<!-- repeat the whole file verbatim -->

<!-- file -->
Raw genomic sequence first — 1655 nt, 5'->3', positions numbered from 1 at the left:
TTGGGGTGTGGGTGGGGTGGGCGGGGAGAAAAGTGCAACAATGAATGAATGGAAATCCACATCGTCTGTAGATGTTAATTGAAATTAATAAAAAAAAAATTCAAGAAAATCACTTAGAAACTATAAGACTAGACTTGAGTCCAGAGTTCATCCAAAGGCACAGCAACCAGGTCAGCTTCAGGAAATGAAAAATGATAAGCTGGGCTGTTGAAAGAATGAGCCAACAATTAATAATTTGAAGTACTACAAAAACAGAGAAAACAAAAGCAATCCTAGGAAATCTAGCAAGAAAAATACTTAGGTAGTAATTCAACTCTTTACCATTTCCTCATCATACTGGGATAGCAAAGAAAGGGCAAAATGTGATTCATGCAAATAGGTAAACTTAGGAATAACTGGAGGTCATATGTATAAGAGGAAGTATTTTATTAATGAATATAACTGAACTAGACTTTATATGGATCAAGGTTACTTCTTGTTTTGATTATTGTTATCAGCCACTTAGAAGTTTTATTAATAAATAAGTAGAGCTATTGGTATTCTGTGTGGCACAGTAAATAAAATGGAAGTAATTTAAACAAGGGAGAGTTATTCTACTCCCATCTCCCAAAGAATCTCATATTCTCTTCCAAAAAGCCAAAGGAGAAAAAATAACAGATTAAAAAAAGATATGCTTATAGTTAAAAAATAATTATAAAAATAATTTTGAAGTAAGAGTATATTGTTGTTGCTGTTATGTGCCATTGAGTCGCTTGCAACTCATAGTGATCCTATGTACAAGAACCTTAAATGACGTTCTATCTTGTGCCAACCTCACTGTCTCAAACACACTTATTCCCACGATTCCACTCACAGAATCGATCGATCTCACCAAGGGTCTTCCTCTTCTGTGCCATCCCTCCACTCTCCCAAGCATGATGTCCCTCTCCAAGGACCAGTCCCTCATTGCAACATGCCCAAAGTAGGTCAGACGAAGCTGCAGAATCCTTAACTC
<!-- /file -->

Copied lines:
Raw genomic sequence first — 1655 nt, 5'->3', positions numbered from 1 at the left:
TTGGGGTGTGGGTGGGGTGGGCGGGGAGAAAAGTGCAACAATGAATGAATGGAAATCCACATCGTCTGTAGATGTTAATTGAAATTAATAAAAAAAAAATTCAAGAAAATCACTTAGAAACTATAAGACTAGACTTGAGTCCAGAGTTCATCCAAAGGCACAGCAACCAGGTCAGCTTCAGGAAATGAAAAATGATAAGCTGGGCTGTTGAAAGAATGAGCCAACAATTAATAATTTGAAGTACTACAAAAACAGAGAAAACAAAAGCAATCCTAGGAAATCTAGCAAGAAAAATACTTAGGTAGTAATTCAACTCTTTACCATTTCCTCATCATACTGGGATAGCAAAGAAAGGGCAAAATGTGATTCATGCAAATAGGTAAACTTAGGAATAACTGGAGGTCATATGTATAAGAGGAAGTATTTTATTAATGAATATAACTGAACTAGACTTTATATGGATCAAGGTTACTTCTTGTTTTGATTATTGTTATCAGCCACTTAGAAGTTTTATTAATAAATAAGTAGAGCTATTGGTATTCTGTGTGGCACAGTAAATAAAATGGAAGTAATTTAAACAAGGGAGAGTTATTCTACTCCCATCTCCCAAAGAATCTCATATTCTCTTCCAAAAAGCCAAAGGAGAAAAAATAACAGATTAAAAAAAGATATGCTTATAGTTAAAAAATAATTATAAAAATAATTTTGAAGTAAGAGTATATTGTTGTTGCTGTTATGTGCCATTGAGTCGCTTGCAACTCATAGTGATCCTATGTACAAGAACCTTAAATGACGTTCTATCTTGTGCCAACCTCACTGTCTCAAACACACTTATTCCCACGATTCCACTCACAGAATCGATCGATCTCACCAAGGGTCTTCCTCTTCTGTGCCATCCCTCCACTCTCCCAAGCATGATGTCCCTCTCCAAGGACCAGTCCCTCATTGCAACATGCCCAAAGTAGGTCAGACGAAGCTGCAGAATCCTTAACTC